A break clause offers a tenant flexibility in a commercial property lease, and helps protect the tenant’s future business interests if the tenant wants to move premises and end the lease before the end of the lease term. This is particularly necessary in the current uncertain economic landscape. The break clause allows the tenant to bring the lease to an end earlier during the lease term.
Benefits of a break clause
The option of having a break clause primarily benefits the tenant as opposed to the landlord the tenant has the option to end the lease early, and the landlord is left with a vacant property with no more rental income.
Conditions of a break clause
Landlords often require conditions to be attached to the break clause, and have these drafted into the break clause, including the following:
Â -Â compliance with all the tenant’s covenants in the lease (usually including repairs to the property)
Â -Â ensure all rent payments have been made including any other payments up until the date of termination under the break clause
Usually the landlord will require strict compliance with the conditions before allowing the tenant to exercise the break clause. It is therefore very important for the tenant to read the break clause very carefully to ensure that all the conditions are complied with so as not to give the landlord any grounds for refusal.
For the landlord to refuse a tenant exercising its break clause, case law shows that the landlord must prove that there has been a material breach of the break clause conditions.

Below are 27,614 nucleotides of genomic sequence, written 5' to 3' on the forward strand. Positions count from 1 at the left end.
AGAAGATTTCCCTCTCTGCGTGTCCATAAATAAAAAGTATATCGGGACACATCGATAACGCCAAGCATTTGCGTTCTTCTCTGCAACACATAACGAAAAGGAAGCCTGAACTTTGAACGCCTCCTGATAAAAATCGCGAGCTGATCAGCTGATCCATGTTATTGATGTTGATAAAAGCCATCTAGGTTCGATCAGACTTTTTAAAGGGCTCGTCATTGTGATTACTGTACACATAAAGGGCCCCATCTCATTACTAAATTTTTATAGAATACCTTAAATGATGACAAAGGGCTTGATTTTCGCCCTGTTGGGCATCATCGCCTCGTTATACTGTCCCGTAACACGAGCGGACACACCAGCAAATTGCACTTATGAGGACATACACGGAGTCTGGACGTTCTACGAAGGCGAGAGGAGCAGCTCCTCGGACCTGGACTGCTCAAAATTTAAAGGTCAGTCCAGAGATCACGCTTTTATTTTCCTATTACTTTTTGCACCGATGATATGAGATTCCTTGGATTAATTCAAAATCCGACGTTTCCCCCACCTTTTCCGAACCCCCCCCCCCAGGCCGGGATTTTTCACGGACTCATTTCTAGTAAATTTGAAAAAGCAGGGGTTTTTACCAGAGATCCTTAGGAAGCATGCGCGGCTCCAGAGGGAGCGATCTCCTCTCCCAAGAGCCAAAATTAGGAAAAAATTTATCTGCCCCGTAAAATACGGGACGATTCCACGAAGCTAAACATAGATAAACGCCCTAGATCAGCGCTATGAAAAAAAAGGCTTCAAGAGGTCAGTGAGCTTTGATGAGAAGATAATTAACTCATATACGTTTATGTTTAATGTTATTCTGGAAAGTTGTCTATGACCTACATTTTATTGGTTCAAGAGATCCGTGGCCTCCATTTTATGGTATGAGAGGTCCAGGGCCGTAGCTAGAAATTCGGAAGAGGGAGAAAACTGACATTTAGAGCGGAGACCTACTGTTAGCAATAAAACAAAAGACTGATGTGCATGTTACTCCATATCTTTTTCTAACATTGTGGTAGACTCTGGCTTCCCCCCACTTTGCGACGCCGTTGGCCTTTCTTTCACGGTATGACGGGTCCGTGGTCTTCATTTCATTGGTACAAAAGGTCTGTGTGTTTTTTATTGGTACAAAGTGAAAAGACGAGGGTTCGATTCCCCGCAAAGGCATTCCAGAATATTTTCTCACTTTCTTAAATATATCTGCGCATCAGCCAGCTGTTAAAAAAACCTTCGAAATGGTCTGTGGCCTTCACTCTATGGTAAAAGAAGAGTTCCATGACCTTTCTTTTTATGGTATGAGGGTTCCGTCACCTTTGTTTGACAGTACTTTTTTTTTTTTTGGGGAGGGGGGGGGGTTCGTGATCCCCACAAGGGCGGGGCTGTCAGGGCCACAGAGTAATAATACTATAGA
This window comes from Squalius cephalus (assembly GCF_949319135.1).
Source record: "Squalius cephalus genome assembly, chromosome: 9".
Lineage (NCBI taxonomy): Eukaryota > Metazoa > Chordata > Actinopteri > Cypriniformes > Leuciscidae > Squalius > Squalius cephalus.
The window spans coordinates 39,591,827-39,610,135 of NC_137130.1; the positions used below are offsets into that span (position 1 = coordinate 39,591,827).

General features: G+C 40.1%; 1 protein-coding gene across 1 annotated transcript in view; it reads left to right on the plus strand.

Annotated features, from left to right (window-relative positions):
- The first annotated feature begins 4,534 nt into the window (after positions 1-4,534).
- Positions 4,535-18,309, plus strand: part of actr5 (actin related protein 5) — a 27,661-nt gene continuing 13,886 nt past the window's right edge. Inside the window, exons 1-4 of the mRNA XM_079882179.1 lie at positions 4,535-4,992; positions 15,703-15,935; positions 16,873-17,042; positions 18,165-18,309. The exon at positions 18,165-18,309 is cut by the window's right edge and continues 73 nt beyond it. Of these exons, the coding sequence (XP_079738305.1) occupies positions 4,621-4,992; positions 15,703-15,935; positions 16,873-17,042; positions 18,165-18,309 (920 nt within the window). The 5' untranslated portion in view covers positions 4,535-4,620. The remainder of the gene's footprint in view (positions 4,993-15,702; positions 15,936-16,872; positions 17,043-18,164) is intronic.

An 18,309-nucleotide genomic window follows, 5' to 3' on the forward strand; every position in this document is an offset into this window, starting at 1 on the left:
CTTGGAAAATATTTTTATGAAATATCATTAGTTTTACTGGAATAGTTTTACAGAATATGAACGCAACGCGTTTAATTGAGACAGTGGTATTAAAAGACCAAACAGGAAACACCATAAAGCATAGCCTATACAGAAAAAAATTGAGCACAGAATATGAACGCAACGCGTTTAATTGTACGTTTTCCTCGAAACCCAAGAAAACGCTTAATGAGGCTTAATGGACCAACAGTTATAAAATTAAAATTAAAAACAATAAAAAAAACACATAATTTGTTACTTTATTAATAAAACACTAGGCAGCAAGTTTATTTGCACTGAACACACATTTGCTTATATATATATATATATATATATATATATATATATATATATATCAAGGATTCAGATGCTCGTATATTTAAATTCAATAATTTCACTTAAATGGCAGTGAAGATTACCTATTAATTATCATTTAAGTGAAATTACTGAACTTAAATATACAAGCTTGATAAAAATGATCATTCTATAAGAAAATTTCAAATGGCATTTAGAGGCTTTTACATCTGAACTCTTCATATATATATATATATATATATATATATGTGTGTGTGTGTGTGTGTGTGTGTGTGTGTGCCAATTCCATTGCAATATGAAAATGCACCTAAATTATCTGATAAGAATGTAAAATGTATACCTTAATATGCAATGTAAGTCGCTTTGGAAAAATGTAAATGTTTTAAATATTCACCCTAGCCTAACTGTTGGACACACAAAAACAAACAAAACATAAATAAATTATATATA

Several factors need to be considered when establishing if a material breach of the break clause conditions has occurred:
Â -Â What was the actual breach?
Â -Â What was the damage caused by the breach?
Â -Â The tenant’s efforts to avoid breaching the condition
Â -Â The landlord’s genuine reason for requiring strict compliance of the conditions (if the landlord is simply trying toÂ Â prevent the tenant from exercising the break clause then this could be seen as unreasonable).
Break clause Notice
One of the most common conditions in a break clause is the requirement of the tenant to give a minimum period of notice to the landlord of his intention to break the lease. This varies, but 6 months notice is not uncommon.
It is a very important that the notice is given for the correct period, since many tenants find that they have missed the deadline for giving notice and can no longer break the lease.
Notice must also be given in the correct form as outlined in the break clause. Tenants should always try to send the notice in writing and by post using registered/recorded delivery, to avoid any issues from the landlord. Even a fax, though in writing, can be rejected if it is not specifically stated in the break clause.